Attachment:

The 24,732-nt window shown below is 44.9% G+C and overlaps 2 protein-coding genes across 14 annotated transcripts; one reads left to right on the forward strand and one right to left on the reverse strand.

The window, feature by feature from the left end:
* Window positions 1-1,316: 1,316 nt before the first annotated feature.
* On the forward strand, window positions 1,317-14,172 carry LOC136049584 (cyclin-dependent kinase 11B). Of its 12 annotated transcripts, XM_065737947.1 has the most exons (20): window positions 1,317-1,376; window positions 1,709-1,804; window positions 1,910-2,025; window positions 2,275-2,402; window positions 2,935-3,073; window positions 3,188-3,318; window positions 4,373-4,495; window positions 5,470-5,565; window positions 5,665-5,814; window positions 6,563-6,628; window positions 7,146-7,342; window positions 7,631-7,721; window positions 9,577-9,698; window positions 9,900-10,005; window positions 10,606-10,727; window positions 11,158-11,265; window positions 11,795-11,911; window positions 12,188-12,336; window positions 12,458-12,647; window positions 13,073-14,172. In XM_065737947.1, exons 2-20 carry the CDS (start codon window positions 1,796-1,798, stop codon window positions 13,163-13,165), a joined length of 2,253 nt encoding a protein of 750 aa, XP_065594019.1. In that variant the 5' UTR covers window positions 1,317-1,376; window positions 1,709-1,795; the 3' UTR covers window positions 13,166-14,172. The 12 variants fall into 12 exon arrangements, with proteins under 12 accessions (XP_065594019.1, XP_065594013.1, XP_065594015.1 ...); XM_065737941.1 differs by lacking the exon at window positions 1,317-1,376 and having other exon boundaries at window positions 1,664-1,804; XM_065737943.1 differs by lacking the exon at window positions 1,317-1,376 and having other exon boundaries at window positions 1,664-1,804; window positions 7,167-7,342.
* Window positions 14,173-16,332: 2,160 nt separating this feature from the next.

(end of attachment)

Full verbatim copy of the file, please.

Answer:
The 24,732-nt window shown below is 44.9% G+C and overlaps 2 protein-coding genes across 14 annotated transcripts; one reads left to right on the forward strand and one right to left on the reverse strand.

The window, feature by feature from the left end:
* Window positions 1-1,316: 1,316 nt before the first annotated feature.
* On the forward strand, window positions 1,317-14,172 carry LOC136049584 (cyclin-dependent kinase 11B). Of its 12 annotated transcripts, XM_065737947.1 has the most exons (20): window positions 1,317-1,376; window positions 1,709-1,804; window positions 1,910-2,025; window positions 2,275-2,402; window positions 2,935-3,073; window positions 3,188-3,318; window positions 4,373-4,495; window positions 5,470-5,565; window positions 5,665-5,814; window positions 6,563-6,628; window positions 7,146-7,342; window positions 7,631-7,721; window positions 9,577-9,698; window positions 9,900-10,005; window positions 10,606-10,727; window positions 11,158-11,265; window positions 11,795-11,911; window positions 12,188-12,336; window positions 12,458-12,647; window positions 13,073-14,172. In XM_065737947.1, exons 2-20 carry the CDS (start codon window positions 1,796-1,798, stop codon window positions 13,163-13,165), a joined length of 2,253 nt encoding a protein of 750 aa, XP_065594019.1. In that variant the 5' UTR covers window positions 1,317-1,376; window positions 1,709-1,795; the 3' UTR covers window positions 13,166-14,172. The 12 variants fall into 12 exon arrangements, with proteins under 12 accessions (XP_065594019.1, XP_065594013.1, XP_065594015.1 ...); XM_065737941.1 differs by lacking the exon at window positions 1,317-1,376 and having other exon boundaries at window positions 1,664-1,804; XM_065737943.1 differs by lacking the exon at window positions 1,317-1,376 and having other exon boundaries at window positions 1,664-1,804; window positions 7,167-7,342.
* Window positions 14,173-16,332: 2,160 nt separating this feature from the next.